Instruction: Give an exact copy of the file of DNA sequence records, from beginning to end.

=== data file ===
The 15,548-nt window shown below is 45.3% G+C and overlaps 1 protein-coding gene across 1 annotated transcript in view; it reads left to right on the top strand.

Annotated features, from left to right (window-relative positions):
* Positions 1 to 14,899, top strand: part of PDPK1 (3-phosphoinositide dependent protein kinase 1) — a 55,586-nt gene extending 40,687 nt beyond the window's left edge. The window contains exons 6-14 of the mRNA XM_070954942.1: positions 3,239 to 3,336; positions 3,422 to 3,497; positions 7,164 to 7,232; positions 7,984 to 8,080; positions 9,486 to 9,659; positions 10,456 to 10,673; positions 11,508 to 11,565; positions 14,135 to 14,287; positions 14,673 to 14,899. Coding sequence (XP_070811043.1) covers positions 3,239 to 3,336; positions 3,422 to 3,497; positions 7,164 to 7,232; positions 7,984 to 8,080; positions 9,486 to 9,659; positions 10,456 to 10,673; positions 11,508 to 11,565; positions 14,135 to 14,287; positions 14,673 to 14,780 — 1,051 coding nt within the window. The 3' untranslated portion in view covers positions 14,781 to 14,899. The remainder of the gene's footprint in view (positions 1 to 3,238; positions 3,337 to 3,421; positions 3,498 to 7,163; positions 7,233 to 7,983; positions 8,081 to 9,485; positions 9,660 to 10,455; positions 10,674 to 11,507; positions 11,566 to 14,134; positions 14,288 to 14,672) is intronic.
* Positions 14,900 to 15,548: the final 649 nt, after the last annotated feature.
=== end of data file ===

The 15,548-nt window shown below is 45.3% G+C and overlaps 1 protein-coding gene across 1 annotated transcript in view; it reads left to right on the top strand.

Annotated features, from left to right (window-relative positions):
* Positions 1 to 14,899, top strand: part of PDPK1 (3-phosphoinositide dependent protein kinase 1) — a 55,586-nt gene extending 40,687 nt beyond the window's left edge. The window contains exons 6-14 of the mRNA XM_070954942.1: positions 3,239 to 3,336; positions 3,422 to 3,497; positions 7,164 to 7,232; positions 7,984 to 8,080; positions 9,486 to 9,659; positions 10,456 to 10,673; positions 11,508 to 11,565; positions 14,135 to 14,287; positions 14,673 to 14,899. Coding sequence (XP_070811043.1) covers positions 3,239 to 3,336; positions 3,422 to 3,497; positions 7,164 to 7,232; positions 7,984 to 8,080; positions 9,486 to 9,659; positions 10,456 to 10,673; positions 11,508 to 11,565; positions 14,135 to 14,287; positions 14,673 to 14,780 — 1,051 coding nt within the window. The 3' untranslated portion in view covers positions 14,781 to 14,899. The remainder of the gene's footprint in view (positions 1 to 3,238; positions 3,337 to 3,421; positions 3,498 to 7,163; positions 7,233 to 7,983; positions 8,081 to 9,485; positions 9,660 to 10,455; positions 10,674 to 11,507; positions 11,566 to 14,134; positions 14,288 to 14,672) is intronic.
* Positions 14,900 to 15,548: the final 649 nt, after the last annotated feature.